Scored six goals in the Scottish League Division 1 v Ayr United (H) October 20th 1934

Sunday, 9 June 2013

Falkirk FC 1933

Here is another obscure photo of Falkirk FC that I have feretted?? [really don't know how to spell that] out of the archives.

This is "Falkirk FC in pre-season training, 1933"

I recognise several players, like Ned Weir, top left [looking older than he should], Jimmy Dougal with William Anderson's hands on his shoulders, next to William Anderson is Geordie Mason [right], to his left, from our perspective I believe it is Jimmy "Battering Ram" Bartram [blog post is coming] and again Jimmy Dougal has his right hand on Hugh Hamill, and his left on and [I do not know how anyone could not recognise that haircut] Jonny Richardson.

The photo is not of the best quality, but I like it more than those where the players are all stiff and in formation.

Friday, 7 June 2013

Falkirk FC Reserves 1886/87

Yet another picture of Falkirk FC-ish from the dim and distant past, I particularly like this photo because it is a picture of the reserve team, and every member of this reserve team played at least once for the first team. As with most reserves sides most of the players never had the same impact as others. Besides I would never have a picture of Falkirk's great Inside-Right Thomas McDonald, or William Law [the first player to be sent off in Stirlingshire] without finding this.

The team is

Thomas Bellingham, George Kerr, John Drummond, Robert Rae, Robert Sibbald
Robert Symington, John Devlin, William Law
Thomas McDonald, George Rae, William Murphy

But more importantly to the wider community of Scottish Football historians, this might be the earliest surviving picture of Jock Drummond who at one point was Scotland's most capped player. He is at the centre of the back row, and he would have been about 16 or 17 at this point. I have been looking for Jock Drummond's grave in Camelon for a while, but have yet to find it. I am beginning to fear that he was cremated.

I would go on about Jock Drummond's Falkirk career, but what can I say? He was good, he got capped, moved to play for the Huns, came back. There are learned people who have written better stuff about him than I. In the real world the family moved to Falkirk when he was young, they lived in the 'Grahamsford' area of town, he was a junior Bank clerk. He became famous at football. When he returned he lived near the High Station.

John Drummond

b 13th April 1870, Alva, Stirlingshire
d 23rd January 1935, Falkirk, Stirlingshire

Debut – Saturday April 16th 1887 v Alloa Athletic (H) Friendly
League Debut – Saturday August 20th 1904 v Aberdeen (A) Scottish League Division 2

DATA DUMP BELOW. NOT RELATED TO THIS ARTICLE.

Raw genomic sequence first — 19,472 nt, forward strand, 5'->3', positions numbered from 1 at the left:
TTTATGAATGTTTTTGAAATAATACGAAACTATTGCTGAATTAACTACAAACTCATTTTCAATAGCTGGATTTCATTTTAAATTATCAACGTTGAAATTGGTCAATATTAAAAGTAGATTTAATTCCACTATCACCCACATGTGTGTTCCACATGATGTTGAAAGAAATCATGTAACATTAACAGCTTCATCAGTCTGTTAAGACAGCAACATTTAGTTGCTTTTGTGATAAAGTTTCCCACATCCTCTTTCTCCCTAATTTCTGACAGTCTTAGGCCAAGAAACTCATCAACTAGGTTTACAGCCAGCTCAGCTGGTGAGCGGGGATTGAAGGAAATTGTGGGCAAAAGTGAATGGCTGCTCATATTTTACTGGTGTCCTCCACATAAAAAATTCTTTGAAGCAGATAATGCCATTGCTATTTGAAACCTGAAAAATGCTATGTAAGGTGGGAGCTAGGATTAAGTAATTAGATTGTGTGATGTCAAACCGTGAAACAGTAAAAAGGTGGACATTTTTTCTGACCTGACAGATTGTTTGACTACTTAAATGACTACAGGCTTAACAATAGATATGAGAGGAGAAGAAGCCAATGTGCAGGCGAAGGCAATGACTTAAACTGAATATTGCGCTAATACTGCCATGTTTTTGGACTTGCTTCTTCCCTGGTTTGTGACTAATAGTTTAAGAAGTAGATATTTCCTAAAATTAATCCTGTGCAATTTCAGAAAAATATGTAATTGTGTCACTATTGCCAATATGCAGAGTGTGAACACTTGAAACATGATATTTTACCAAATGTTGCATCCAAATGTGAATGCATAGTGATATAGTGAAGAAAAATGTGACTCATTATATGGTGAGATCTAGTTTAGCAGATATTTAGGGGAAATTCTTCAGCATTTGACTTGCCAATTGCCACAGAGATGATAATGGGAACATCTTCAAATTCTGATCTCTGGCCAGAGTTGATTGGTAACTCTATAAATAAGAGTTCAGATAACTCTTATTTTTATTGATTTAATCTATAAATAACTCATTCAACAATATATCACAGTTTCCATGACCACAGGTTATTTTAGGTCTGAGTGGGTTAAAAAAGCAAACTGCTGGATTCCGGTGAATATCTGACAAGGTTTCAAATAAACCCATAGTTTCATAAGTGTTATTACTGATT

Positions – Left-Back, Centre-Half, Left-Half, Right-Back

Representative Honours – Scotland v Ireland 1891/92, Stirlingshire v Linlithgowshire 1888/89, v Fife 1890/91, v Forfarshire v 1890/91, 1891/92

Club Honours – Scottish League Division 2 RU 1904/05, Stirlingshire Cup W 1889/90, RU 1891/92, Falkirk District Charity Cup W 1889/90, 1891/92, RU 1890/91, Falkirk Infirmary Shield W 1891/92, RU 1889/90, 1890/91

Scottish League Division 2 Matches/Goals [13/-]
Scottish Cup Matches /Goals [12/-]
Scottish Qualifying Cup Matches/Goals [2/-]
Minor League Matches/Goals [13/1]
Minor Cup Matches/Goals [33/1]
Other Matches/Goals [97/4]
Total Matches/Goals [170/6]

Played for Zingari v Falkirk Excelsior, Friendly at Tannery Pk, Falkirk, 28th April 1887
Played for Falkirk Caledonians v Redding Athletic, Friendly at Redding, 5th May 1887
Played for Redding Athletic v Vale of Avon, Friendly at Redding, 8th June 1887
Played for Redding Athletic v Kilsyth Wanderers, Friendly at Garrell Garden Pk, Kilsyth, 10th September 1887
Played for Falkirk District XI v Rangers Ibroxonians, Benefit Match at Brockville Pk, Falkirk, 11th June 1889
Played for King's Park v Hurlford, Friendly at Forthbank Pk, Stirling, 1st January 1891

Known Career – Falkirk [1886/87-1892/93], Rangers [1891/92-1903/04], Falkirk [1904/05-1906/07]

Scored Falkirk's first recorded goal from a penalty kick, v Glasgow Wanderers (H) September 12th 1891, Scottish Federation
Cousin of George Drummond. [Falkirk 1899/00-1901/02]
Made his League debut for Falkirk 17 Years 126 Days after his Falkirk 1st XI debut
Played  his last match for Falkirk [Friendly v Morayshire XI (A) May 7th 1907] 20 Years 21 Days after his debut.

I have his playing record whilst at Rangers somewhere but cannot seem to find it right now, it is a shame as I would like to put his complete career here.

Thursday, 6 June 2013

Historian, Statistician or Geneologist? - John Smith